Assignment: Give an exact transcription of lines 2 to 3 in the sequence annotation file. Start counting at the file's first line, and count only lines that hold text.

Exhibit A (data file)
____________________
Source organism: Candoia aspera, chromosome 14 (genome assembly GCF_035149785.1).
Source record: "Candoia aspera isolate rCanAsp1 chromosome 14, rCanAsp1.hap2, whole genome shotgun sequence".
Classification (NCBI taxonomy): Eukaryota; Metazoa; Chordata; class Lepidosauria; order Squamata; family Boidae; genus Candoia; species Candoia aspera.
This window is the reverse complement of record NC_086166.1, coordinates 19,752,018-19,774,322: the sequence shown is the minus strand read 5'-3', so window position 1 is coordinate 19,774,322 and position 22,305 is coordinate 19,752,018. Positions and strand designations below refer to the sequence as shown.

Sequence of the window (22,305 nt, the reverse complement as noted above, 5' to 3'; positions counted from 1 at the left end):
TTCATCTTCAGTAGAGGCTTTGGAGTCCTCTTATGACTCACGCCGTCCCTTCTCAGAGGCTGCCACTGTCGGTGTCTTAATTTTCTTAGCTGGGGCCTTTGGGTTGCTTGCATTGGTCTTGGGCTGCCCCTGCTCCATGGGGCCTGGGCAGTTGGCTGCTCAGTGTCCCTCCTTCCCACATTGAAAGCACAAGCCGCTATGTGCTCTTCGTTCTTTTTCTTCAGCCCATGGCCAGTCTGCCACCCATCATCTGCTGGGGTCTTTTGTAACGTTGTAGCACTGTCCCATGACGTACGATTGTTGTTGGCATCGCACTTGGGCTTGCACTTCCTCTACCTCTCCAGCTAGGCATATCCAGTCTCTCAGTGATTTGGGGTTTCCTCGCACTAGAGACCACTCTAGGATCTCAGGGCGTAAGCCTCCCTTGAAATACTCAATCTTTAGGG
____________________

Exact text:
Source record: "Candoia aspera isolate rCanAsp1 chromosome 14, rCanAsp1.hap2, whole genome shotgun sequence".
Classification (NCBI taxonomy): Eukaryota; Metazoa; Chordata; class Lepidosauria; order Squamata; family Boidae; genus Candoia; species Candoia aspera.